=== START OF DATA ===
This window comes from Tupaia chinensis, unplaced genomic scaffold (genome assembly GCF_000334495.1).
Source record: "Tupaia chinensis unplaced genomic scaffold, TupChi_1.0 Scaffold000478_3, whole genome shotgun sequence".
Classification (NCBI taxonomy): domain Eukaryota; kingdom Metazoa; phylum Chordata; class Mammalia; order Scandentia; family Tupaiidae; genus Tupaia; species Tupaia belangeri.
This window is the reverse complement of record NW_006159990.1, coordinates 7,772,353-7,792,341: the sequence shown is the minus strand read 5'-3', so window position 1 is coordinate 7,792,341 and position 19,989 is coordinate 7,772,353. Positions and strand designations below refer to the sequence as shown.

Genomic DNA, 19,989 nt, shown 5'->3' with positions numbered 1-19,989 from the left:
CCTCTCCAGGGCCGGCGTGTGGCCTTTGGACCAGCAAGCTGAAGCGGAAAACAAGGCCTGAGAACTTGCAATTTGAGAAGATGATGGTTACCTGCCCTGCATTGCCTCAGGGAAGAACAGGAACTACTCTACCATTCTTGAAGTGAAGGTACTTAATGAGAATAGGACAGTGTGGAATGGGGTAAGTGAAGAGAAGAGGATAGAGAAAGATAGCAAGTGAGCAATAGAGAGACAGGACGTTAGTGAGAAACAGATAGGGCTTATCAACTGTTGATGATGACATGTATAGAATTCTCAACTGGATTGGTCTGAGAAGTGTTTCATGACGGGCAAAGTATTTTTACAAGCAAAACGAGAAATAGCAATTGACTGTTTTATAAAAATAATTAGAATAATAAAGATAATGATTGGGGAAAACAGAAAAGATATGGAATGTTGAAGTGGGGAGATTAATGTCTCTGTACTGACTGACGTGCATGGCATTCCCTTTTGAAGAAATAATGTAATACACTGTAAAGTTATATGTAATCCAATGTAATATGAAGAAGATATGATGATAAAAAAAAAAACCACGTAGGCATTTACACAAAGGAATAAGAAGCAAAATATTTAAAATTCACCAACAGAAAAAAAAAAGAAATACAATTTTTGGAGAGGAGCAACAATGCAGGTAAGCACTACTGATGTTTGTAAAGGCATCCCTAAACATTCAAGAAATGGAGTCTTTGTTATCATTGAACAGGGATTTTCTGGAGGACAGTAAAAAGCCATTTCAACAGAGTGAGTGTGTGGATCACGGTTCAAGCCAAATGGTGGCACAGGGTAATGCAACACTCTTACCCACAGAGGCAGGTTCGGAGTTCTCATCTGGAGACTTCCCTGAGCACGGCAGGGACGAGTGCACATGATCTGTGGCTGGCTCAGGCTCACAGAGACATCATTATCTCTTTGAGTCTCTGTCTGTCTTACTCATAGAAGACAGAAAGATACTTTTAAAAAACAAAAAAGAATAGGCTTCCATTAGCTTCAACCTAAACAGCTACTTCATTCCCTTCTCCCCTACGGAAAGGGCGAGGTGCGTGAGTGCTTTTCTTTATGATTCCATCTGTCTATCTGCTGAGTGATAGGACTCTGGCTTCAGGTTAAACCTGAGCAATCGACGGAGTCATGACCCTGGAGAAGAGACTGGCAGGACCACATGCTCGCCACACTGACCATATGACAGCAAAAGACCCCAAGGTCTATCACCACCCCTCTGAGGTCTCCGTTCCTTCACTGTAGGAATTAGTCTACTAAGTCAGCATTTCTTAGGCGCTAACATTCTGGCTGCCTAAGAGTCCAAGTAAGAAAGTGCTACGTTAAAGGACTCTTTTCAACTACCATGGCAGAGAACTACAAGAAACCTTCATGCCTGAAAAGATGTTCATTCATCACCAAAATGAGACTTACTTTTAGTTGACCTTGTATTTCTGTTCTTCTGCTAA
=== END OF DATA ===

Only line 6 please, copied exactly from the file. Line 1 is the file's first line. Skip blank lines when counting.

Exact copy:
CCTCTCCAGGGCCGGCGTGTGGCCTTTGGACCAGCAAGCTGAAGCGGAAAACAAGGCCTGAGAACTTGCAATTTGAGAAGATGATGGTTACCTGCCCTGCATTGCCTCAGGGAAGAACAGGAACTACTCTACCATTCTTGAAGTGAAGGTACTTAATGAGAATAGGACAGTGTGGAATGGGGTAAGTGAAGAGAAGAGGATAGAGAAAGATAGCAAGTGAGCAATAGAGAGACAGGACGTTAGTGAGAAACAGATAGGGCTTATCAACTGTTGATGATGACATGTATAGAATTCTCAACTGGATTGGTCTGAGAAGTGTTTCATGACGGGCAAAGTATTTTTACAAGCAAAACGAGAAATAGCAATTGACTGTTTTATAAAAATAATTAGAATAATAAAGATAATGATTGGGGAAAACAGAAAAGATATGGAATGTTGAAGTGGGGAGATTAATGTCTCTGTACTGACTGACGTGCATGGCATTCCCTTTTGAAGAAATAATGTAATACACTGTAAAGTTATATGTAATCCAATGTAATATGAAGAAGATATGATGATAAAAAAAAAAACCACGTAGGCATTTACACAAAGGAATAAGAAGCAAAATATTTAAAATTCACCAACAGAAAAAAAAAAGAAATACAATTTTTGGAGAGGAGCAACAATGCAGGTAAGCACTACTGATGTTTGTAAAGGCATCCCTAAACATTCAAGAAATGGAGTCTTTGTTATCATTGAACAGGGATTTTCTGGAGGACAGTAAAAAGCCATTTCAACAGAGTGAGTGTGTGGATCACGGTTCAAGCCAAATGGTGGCACAGGGTAATGCAACACTCTTACCCACAGAGGCAGGTTCGGAGTTCTCATCTGGAGACTTCCCTGAGCACGGCAGGGACGAGTGCACATGATCTGTGGCTGGCTCAGGCTCACAGAGACATCATTATCTCTTTGAGTCTCTGTCTGTCTTACTCATAGAAGACAGAAAGATACTTTTAAAAAACAAAAAAGAATAGGCTTCCATTAGCTTCAACCTAAACAGCTACTTCATTCCCTTCTCCCCTACGGAAAGGGCGAGGTGCGTGAGTGCTTTTCTTTATGATTCCATCTGTCTATCTGCTGAGTGATAGGACTCTGGCTTCAGGTTAAACCTGAGCAATCGACGGAGTCATGACCCTGGAGAAGAGACTGGCAGGACCACATGCTCGCCACACTGACCATATGACAGCAAAAGACCCCAAGGTCTATCACCACCCCTCTGAGGTCTCCGTTCCTTCACTGTAGGAATTAGTCTACTAAGTCAGCATTTCTTAGGCGCTAACATTCTGGCTGCCTAAGAGTCCAAGTAAGAAAGTGCTACGTTAAAGGACTCTTTTCAACTACCATGGCAGAGAACTACAAGAAACCTTCATGCCTGAAAAGATGTTCATTCATCACCAAAATGAGACTTACTTTTAGTTGACCTTGTATTTCTGTTCTTCTGCTAA